Tuesday, April 10, 2012

As Access to Books Gets Easier Percentage of American Adults Reading Books Declines

In 1978 92% of American adults said they had read a book during the previous 12 months. In 2011 that number had declined to 81% of Americans. The 2011 survey includes 16 and 17 years olds, (who in 2011 had a higher reading percentage than all other age groups, e.g. 86% vs. the next highest 82% for 18 to 29 year olds) and the 1978 survey only questioned those 18 years old and up. So the decline in readers from 1978 is a bit more pronounced than the following chart indicates.

Who were the non-readers?
"A fifth of Americans (18%)[*] said they had not read a book in the past year. This group is more likely to be: male than female (23% vs. 14%), Hispanic than white or black (28% vs. 17% and 16%), age 65 or older (27%), lacking a high school diploma (34%), living in households earning less than $30,000 (26%), unemployed (22%), and residents of rural areas 25%. Those who did not read a book last year also tended not to be technology users."
The number of American adults who read 50 or more books a year has also been halved from more than from 1/10th (13%) in 1978 to 1/20th (5%) in 2011. This drop has occurred even though e-book and cell phone readers make carrying and reading books ever easier.

What gives readers joy in reading? Pew found:
26% of those who had read a book in the past 12 months said that what they enjoyed most was learning, gaining knowledge, and discovering information.
15% cited the pleasures of escaping reality, becoming immersed in another world, and the enjoyment they got from using their imaginations.
12% said they liked the entertainment value of reading, the drama of good stories, the suspense of watching a good plot unfold.
12% said they enjoyed relaxing while reading and having quiet time.
6% liked the variety of topics they could access via reading and how they could find books that particularly interested them.
4% said they enjoy finding spiritual enrichment through reading and expanding their worldview.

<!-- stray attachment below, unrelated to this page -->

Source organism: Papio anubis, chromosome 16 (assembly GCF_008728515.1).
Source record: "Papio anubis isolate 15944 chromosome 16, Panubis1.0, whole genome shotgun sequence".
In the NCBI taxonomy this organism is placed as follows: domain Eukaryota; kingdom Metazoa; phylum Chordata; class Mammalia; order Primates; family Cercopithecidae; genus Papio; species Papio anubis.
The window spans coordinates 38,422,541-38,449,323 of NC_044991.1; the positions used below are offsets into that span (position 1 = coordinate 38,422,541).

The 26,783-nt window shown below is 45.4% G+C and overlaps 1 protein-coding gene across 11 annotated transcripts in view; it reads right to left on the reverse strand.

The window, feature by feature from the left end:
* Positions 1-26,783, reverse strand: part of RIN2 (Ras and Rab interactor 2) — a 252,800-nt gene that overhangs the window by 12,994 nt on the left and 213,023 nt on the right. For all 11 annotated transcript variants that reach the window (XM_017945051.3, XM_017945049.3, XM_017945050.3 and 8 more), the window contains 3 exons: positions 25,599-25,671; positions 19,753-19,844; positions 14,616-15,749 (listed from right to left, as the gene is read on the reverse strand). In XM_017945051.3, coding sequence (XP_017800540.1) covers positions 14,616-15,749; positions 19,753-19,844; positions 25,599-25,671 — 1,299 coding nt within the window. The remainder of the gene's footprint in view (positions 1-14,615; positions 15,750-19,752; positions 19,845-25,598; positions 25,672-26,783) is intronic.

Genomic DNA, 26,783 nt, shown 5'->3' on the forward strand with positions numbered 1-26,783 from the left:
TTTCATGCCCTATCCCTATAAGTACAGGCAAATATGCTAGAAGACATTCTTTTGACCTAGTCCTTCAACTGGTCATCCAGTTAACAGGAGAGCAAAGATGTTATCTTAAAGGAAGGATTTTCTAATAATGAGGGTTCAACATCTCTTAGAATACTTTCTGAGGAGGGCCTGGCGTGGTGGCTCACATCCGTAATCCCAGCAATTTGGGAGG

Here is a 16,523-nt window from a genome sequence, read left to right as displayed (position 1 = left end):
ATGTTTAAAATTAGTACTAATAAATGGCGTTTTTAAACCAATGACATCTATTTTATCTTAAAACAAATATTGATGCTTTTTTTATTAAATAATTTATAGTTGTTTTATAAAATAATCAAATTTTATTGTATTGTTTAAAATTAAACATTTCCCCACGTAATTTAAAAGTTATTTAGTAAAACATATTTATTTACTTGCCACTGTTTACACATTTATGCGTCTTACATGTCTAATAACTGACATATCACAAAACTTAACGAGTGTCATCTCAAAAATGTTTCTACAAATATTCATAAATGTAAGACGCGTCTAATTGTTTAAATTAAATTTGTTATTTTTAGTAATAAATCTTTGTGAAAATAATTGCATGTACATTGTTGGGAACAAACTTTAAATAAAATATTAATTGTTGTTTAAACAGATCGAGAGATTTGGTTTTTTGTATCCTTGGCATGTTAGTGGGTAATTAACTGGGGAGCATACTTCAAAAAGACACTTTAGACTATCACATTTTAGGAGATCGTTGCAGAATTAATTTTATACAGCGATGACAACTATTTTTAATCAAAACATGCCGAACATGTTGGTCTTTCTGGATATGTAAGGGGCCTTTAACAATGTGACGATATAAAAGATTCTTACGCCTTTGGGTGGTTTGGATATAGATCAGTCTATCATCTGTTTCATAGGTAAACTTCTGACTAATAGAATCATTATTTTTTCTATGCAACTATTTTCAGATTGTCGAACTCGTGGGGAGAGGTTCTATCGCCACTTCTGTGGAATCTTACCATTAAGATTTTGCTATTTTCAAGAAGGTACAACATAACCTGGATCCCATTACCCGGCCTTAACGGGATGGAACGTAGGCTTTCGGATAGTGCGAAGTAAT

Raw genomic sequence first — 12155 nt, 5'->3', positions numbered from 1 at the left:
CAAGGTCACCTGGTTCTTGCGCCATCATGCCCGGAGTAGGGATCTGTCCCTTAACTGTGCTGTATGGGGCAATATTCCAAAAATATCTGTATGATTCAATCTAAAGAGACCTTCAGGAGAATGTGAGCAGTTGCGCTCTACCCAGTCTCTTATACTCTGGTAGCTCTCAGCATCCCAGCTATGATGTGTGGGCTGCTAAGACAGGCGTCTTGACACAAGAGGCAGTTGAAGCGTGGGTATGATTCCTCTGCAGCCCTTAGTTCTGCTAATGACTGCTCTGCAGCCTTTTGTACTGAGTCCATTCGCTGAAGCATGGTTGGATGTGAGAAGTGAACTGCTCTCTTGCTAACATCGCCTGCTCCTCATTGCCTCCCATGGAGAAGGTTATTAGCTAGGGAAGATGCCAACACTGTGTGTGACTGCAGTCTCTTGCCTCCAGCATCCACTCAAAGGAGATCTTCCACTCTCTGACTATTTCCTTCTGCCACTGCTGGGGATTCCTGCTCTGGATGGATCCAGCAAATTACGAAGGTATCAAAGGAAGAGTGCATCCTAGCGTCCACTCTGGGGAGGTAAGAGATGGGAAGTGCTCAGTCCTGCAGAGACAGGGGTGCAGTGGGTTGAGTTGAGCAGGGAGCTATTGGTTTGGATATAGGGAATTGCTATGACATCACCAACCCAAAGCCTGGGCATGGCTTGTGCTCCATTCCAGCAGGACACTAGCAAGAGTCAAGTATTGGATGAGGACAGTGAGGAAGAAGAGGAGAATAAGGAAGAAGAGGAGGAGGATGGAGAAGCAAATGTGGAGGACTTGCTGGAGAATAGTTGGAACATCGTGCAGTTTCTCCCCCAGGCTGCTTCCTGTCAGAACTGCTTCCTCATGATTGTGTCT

3% said they like being mentally challenged by books.
2% cited the physical properties of books – their feel and smell – as a primary pleasure.
*I've contacted Pew on the discrepancy between their text number of 18% and their chart number of 19% who have not read a book in the previous 12 months.


MAX Redline said...

Most likely, 16-17 year-olds are assigned to read a book as part of high school curriculum. It would also be interesting to see if the 2011 includes eReaders such as Kindle or is confined to paperback/hardcover "dead tree" material.

On the other hand, in 1978 there were no x-boxes, dvd players, nor big-screen, high-definition tv units. Even vcrs cost upwards of $700 at the time.

T. D. said...

The 2011 survey does include e-book and audio book readers as well as print. E-book is expanding rapidly but still a big minority in terms of books read.

In 2011 on any given day 84% (down from 95% in 2010) of readers read print versions, 15% e-books (up from 4% in 2010), and 4% audio (same in 2010). There's a 3% surplus. I take it 3% read two kinds of books.

One of the stats I thought was interesting was that whites (17%) are slightly more likely than blacks (16%) to be non-readers. If asians were put in with whites (since they don't have a category of their own), the disparity might be even more pronounced for white non-readers.

You're right there are a lot more game opportunities now to go along with the increased book reading opportunities. It may be a wash.

Thanks for the food for thought.